The proposed model is a modified version of the basic recurrent neural network language model [6]. Instead of presenting the full word to the network input layer, we split the word into three parts: the prefix, the stem and the suffix. Both the prefix and the suffix may or may not exist. “Word tokenization” section presents a full description about word tokenization and how we implement it with English and Arabic text using modified versions of two free open source stemmers in “English word tokenization” and  “Arabic word tokenization” sections. Next, the proposed models architecture is discussed in “The proposed model” section with full details about the model’s components, inputs and outputs.

Word tokenization

The first step to build the word vector is using a stemmer. Generally, in this step, the input to the stemmer is a complete surface word, and the output is the stemmed word vector consisting of a prefix ID, a stem ID and a suffix ID. The general framework of this process is shown in Fig.  3. As illustrated in the figure, the stemmer has 3 lookup tables. The first one is for the prefixes to get the prefix ID using this table. The second one is for the stems. The last one has the suffix IDs. After splitting the word into its composing parts, the stemmer assigns each part a unique ID. If a word does not have a prefix or a suffix, it has the value − 1 to indicate that this part is not present for the given word. “English word tokenization” section gives a detailed description for the English stemming process. “Arabic word tokenization” section shows that the Arabic language has a more different and richer morphological system than English to prove that this proposed model can effectively handle languages with highly inflected systems.
Fig. 3
Fig. 3

Word tokenization process flowchart. The proposed approach uses stemmer to split the word into 3 parts word prefix, word stem and word suffix, the input to the stemmer is a complete surface word, and the output is the stemmed word vector consisting of a prefix ID, a stem ID and a suffix ID. After splitting the word into its composing parts, the stemmer assigns each part a unique ID. If a word does not have a prefix or a suffix, it has the value − 1 to indicate that this part is not present for the given word.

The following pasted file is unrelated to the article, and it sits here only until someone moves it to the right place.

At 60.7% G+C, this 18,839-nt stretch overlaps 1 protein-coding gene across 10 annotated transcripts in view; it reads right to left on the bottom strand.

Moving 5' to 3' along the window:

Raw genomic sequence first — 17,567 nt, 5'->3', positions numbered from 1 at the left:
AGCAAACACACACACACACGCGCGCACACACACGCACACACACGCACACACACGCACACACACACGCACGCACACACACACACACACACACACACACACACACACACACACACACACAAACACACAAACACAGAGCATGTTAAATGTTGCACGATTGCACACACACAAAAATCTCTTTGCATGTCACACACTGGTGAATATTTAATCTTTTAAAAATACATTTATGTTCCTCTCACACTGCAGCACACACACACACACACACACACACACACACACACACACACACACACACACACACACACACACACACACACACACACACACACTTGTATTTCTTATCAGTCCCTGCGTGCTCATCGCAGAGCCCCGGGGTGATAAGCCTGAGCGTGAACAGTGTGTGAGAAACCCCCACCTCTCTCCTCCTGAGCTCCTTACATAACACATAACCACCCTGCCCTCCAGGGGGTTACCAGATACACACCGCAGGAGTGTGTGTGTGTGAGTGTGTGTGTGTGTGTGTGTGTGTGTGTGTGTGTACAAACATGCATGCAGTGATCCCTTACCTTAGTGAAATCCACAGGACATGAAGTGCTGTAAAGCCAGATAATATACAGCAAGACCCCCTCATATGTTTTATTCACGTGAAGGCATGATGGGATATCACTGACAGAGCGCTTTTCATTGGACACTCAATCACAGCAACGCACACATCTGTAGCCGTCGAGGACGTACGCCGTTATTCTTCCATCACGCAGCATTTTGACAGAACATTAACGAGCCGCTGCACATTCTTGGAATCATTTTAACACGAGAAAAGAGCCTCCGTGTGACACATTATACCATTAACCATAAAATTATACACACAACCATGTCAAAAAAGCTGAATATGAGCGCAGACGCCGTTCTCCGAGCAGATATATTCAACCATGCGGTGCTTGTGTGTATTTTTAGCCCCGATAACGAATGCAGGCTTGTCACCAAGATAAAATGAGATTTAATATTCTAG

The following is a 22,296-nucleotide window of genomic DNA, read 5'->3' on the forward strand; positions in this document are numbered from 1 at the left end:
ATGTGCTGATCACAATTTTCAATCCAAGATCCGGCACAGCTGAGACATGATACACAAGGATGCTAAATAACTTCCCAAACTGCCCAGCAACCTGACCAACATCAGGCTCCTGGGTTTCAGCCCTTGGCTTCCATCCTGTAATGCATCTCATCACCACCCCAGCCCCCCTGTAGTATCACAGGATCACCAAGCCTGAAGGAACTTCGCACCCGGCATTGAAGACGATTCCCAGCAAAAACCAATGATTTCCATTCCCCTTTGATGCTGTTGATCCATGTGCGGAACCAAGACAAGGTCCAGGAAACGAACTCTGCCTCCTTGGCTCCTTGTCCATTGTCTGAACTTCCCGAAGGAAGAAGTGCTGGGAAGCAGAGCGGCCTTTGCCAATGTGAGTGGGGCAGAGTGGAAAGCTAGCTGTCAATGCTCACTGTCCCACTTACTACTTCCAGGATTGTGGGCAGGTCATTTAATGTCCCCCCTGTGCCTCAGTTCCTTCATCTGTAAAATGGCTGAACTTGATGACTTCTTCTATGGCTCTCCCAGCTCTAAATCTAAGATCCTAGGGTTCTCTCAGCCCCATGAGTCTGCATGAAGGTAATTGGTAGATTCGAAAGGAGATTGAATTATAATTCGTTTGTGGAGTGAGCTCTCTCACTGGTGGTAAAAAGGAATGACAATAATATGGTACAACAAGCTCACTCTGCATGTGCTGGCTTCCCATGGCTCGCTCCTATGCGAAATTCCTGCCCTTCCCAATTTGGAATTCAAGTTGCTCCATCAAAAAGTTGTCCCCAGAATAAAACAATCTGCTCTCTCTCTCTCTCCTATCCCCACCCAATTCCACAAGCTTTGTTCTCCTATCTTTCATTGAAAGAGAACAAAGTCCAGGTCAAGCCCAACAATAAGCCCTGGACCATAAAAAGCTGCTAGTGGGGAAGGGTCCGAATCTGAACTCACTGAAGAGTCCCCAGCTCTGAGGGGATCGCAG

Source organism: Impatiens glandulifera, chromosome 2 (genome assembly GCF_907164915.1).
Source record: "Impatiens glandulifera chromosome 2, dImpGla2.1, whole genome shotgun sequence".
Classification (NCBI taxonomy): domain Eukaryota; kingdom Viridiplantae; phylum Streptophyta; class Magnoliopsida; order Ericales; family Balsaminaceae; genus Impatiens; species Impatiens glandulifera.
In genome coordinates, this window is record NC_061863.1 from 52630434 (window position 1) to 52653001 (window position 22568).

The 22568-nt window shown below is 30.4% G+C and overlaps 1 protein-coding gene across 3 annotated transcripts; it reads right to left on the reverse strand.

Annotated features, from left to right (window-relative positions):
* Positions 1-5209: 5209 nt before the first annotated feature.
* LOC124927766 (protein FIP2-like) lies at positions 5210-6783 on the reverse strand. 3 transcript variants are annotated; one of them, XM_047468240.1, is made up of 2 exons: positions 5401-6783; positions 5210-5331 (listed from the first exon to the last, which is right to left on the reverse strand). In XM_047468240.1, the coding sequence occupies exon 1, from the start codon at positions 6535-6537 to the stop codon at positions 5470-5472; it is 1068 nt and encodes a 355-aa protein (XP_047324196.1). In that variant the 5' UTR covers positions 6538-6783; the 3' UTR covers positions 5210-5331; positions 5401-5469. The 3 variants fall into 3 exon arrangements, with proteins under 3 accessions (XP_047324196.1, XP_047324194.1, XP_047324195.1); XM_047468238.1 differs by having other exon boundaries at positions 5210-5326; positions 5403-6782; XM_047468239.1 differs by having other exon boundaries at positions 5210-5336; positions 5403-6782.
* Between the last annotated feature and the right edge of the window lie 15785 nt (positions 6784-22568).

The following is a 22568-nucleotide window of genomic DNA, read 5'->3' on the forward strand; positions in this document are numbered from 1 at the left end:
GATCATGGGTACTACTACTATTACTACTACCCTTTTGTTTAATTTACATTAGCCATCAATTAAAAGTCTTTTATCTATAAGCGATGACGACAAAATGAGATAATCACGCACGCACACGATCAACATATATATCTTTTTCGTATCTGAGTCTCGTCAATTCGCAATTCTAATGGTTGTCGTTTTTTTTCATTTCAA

English word tokenization

Table  1 presents different examples of the stemmer input and its corresponding output processed by a modified version of PorterStemmer . The original version of this stemmer generates only the word stem. The proposed work needs to tokenize any word into its three components. Therefore, the researchers constructed a list of common English prefixes (ante, anti, co, de, dis, em, en, epi, ex and un) and check if the word starts with any of them. Then, the researchers separate it from the original word. If the remaining part of the word is still a valid English word, the stemmer tries to get the stem from it. Otherwise, it returns back to the original word and tries to stem it directly. After getting the word stem, if it is different from the original word, the stemmer assumes that the word has a suffix and splits the word into the stem and suffix. The final modified stemmer output always provides the word in the form of (prefix + stem + suffix). At the end, every part has a unique ID so that it can be used in the neural networks internal representation.
Table 1

English stemmer original input and output after converting it into prefix, stem and suffix form

Input word

Prefix

Stem

Suffix

Years

Year

s

Government

Govern

ment

Unless

Un

Less

Hope

Hope

Arabic word tokenization